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Recent shifts at several prominent galleries
Jul 23, 2009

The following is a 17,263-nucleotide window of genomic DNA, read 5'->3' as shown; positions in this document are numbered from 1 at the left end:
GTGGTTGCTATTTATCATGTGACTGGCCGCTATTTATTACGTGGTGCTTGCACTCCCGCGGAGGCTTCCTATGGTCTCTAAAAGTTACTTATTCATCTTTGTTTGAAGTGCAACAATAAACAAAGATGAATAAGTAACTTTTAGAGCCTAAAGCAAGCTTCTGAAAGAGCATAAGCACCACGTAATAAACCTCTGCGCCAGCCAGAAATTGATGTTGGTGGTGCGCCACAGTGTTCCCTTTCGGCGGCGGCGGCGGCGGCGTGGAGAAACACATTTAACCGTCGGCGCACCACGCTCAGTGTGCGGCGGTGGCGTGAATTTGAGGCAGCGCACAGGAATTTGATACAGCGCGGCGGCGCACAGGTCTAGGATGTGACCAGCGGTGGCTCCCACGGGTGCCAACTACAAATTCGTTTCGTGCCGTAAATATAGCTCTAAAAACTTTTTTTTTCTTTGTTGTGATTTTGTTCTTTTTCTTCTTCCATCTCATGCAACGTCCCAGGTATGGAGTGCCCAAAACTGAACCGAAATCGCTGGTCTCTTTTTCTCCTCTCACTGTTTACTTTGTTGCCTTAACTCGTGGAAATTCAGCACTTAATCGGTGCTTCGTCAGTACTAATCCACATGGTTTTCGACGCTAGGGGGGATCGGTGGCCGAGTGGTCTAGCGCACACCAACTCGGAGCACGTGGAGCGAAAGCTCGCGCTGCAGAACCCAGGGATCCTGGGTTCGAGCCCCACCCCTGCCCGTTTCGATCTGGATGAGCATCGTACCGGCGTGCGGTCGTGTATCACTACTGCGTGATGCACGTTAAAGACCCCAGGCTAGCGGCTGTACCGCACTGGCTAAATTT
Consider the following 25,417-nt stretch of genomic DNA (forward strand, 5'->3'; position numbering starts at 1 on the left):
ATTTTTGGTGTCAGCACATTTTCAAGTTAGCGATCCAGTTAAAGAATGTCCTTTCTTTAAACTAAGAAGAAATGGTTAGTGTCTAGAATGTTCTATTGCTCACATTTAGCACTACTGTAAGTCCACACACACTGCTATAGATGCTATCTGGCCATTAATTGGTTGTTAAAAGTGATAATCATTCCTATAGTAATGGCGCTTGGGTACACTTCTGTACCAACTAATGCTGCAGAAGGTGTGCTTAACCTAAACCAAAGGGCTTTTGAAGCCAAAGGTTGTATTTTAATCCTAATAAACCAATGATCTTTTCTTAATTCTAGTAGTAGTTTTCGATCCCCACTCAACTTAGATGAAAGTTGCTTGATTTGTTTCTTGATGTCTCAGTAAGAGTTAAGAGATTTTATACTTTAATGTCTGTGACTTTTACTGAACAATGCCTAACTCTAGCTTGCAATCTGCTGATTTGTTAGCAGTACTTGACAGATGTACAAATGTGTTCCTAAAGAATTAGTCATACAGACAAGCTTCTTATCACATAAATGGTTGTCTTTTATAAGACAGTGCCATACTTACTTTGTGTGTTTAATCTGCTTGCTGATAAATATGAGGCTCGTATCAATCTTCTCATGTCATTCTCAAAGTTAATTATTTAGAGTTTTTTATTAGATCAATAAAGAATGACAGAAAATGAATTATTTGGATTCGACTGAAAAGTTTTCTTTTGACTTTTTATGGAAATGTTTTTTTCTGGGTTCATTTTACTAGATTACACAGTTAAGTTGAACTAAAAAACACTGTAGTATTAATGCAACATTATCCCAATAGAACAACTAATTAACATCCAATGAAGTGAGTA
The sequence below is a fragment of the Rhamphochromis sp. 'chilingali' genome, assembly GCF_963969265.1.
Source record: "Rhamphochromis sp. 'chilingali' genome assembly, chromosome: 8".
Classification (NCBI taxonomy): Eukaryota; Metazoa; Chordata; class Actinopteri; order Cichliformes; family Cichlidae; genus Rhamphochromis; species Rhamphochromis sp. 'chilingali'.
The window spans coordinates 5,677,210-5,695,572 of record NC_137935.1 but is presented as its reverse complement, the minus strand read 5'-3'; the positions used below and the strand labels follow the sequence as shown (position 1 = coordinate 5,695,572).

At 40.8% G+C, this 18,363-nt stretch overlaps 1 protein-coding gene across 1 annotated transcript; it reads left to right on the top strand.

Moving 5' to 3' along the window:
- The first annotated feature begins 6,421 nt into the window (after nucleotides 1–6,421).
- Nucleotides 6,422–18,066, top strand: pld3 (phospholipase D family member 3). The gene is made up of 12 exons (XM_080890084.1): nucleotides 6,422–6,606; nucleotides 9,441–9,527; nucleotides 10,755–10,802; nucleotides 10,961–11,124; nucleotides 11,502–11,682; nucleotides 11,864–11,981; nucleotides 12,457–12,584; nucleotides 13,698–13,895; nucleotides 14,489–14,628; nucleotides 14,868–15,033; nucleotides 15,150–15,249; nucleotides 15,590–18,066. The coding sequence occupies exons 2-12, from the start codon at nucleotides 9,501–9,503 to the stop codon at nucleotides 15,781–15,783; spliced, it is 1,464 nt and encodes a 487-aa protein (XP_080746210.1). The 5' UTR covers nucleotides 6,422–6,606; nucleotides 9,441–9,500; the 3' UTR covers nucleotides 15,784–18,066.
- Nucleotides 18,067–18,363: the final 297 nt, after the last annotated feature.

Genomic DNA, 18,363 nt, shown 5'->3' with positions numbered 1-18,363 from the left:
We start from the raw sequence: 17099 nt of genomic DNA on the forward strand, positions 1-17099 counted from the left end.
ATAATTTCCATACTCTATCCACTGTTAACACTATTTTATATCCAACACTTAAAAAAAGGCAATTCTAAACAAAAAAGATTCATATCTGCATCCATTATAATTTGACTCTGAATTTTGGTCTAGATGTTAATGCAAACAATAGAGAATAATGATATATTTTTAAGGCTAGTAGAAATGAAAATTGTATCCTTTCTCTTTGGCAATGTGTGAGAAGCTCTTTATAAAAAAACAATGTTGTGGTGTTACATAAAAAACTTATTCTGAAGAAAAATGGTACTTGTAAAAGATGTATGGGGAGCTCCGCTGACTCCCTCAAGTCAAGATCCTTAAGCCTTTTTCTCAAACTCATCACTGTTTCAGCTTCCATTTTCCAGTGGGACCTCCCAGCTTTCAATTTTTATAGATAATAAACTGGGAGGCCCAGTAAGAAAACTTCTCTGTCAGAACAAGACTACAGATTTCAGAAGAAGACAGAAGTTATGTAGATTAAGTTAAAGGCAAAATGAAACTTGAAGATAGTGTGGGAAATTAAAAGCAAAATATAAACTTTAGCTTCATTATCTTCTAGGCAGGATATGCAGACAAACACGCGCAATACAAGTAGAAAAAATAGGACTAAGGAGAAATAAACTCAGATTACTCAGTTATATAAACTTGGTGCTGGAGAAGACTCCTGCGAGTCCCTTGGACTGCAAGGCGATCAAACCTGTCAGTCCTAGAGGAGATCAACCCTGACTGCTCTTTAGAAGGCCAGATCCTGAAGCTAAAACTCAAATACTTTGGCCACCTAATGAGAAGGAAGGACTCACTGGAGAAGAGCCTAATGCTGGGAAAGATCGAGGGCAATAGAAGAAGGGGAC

It's a far from sleepy summer in the antiques business, as a series of expansions, mergers, and, in one unfortunate case, essentially a bankruptcy shake and shape the field in both Europe and New York. In London yesterday, stalwart Partridge Fine Art, founded in 1902, was placed under the control of administrators (the British equivalent of receivership) due to outstanding debts with its bankers and creditors. Headquartered in a 17-room townhouse on New Bond Street, and at one time antiques dealer to the Queen, Partridge's was one of the most influential and well-stocked antiques firms of the 20th century. In 2005, a controlling interest in the shop was sold by the Partridge family to porcelain dealer Mark Law in an unusual deal funded by a Christie's loan. (At the time, Mr. Law said, "It would not be good for the antiques market to see Partridge's go out of business.") Almost immediately, Mr. Law added a jewelry business and then signed up Princess Michael of Kent as a well-connected "ambassador" to the firm in 2007. But now, while open for business, the firm will be overseen by a bankruptcy specialist. British publications report that design firm Candy & Candy had previously expressed interest in acquiring the firm. On New York's Upper East Side, in a surprising collaboration, neoclassical furniture dealer Guy Regal is going into partnership with Newel Gallery, which has a long history dealing in everything from art deco to Moorish chairs to Louis XVI mirrors. Over the years, the two firms together have boasted clients such as Richard Nixon, Mariah Carey and Barbra Streisand, among others. Newel is well-known for its large and varied inventory, and for being one of the rare firms to publish its prices. It was founded in 1939 as a Broadway props business and it later expanded to movies, furnishing the sets for "The Godfather" films and "The Thomas Crown Affair," among many others. Today, Newel provides objects that appear in the houses of the swankier characters in "Gossip Girl," "Ugly Betty" and "30 Rock". Regal is known for creating period rooms and for juxtaposing modern art, neoclassical antiques, and older pieces. Writing in his well-perused antiques blog on the gallery's website, Newel director Lewis Baer (a third generation at the firm) says "my industry is now challenged" and dealers "need to morph into a creative, collaborative structure" to take advantage of some of the problems that auction houses are currently facing. Regal dubs the partnership a "win-win situation" for the pair. Two major dealers are expanding their premises. Bernard Steinitz is moving to a 7,000-square-foot space on Paris' Rue Faubourg St. Honoré from the Rue de Cirque. Steinitz is so large and so well-known that it appears in many guidebooks to Paris. In New York, Deborah Buck, whose work is frequently seen in architectural and shelter magazines, is consolidating her two spaces in Manhattan's East 90s into one. Buck House Antiques will move into three floors at 1318 Madison, and have a formal re-opening around September 1.

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